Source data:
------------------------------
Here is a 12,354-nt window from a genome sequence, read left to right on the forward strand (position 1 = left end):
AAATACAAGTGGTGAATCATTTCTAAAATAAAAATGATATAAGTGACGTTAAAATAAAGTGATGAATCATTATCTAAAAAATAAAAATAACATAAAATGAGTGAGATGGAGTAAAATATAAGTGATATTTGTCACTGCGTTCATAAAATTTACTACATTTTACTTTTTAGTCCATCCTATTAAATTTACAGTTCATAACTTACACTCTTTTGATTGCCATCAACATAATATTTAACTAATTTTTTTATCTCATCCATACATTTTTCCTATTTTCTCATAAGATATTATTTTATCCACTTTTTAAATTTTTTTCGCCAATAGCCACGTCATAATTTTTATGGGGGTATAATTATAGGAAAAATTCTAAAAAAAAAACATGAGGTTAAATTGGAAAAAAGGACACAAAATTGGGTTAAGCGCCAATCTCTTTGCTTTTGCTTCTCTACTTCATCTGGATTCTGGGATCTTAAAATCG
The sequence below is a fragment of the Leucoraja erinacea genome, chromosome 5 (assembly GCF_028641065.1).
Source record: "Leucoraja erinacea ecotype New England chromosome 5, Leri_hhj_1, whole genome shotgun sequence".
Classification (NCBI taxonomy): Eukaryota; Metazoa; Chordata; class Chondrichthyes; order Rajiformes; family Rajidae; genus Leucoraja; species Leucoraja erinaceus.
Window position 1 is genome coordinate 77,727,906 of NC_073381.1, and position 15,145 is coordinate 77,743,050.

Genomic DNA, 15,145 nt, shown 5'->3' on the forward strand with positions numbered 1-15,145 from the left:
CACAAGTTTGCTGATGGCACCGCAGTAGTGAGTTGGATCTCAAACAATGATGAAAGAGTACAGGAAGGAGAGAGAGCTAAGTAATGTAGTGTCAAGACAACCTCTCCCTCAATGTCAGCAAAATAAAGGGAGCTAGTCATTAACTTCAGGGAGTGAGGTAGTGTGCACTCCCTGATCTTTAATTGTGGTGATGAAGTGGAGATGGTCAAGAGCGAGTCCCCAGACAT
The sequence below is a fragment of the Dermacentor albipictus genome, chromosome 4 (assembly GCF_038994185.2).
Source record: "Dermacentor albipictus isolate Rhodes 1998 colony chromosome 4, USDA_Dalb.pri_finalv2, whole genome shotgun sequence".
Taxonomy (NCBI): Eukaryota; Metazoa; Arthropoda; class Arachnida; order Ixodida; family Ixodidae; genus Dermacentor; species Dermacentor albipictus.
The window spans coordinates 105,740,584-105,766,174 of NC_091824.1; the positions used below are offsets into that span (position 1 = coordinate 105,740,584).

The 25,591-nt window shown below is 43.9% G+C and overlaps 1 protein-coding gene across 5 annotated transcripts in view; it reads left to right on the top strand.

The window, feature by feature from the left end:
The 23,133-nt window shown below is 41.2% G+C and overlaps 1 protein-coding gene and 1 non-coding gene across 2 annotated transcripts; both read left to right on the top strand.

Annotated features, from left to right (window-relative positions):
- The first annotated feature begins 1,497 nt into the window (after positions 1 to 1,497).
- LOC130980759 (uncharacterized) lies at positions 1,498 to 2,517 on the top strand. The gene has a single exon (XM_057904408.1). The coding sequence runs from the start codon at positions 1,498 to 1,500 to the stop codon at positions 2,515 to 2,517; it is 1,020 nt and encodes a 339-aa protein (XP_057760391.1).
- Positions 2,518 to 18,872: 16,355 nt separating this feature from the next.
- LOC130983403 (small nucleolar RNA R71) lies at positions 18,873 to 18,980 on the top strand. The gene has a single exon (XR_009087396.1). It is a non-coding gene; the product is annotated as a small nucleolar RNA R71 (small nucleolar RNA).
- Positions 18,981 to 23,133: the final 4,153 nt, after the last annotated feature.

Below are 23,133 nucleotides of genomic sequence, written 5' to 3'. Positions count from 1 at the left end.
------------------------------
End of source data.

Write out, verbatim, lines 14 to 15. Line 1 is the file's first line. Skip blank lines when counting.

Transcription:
The window, feature by feature from the left end:
The 23,133-nt window shown below is 41.2% G+C and overlaps 1 protein-coding gene and 1 non-coding gene across 2 annotated transcripts; both read left to right on the top strand.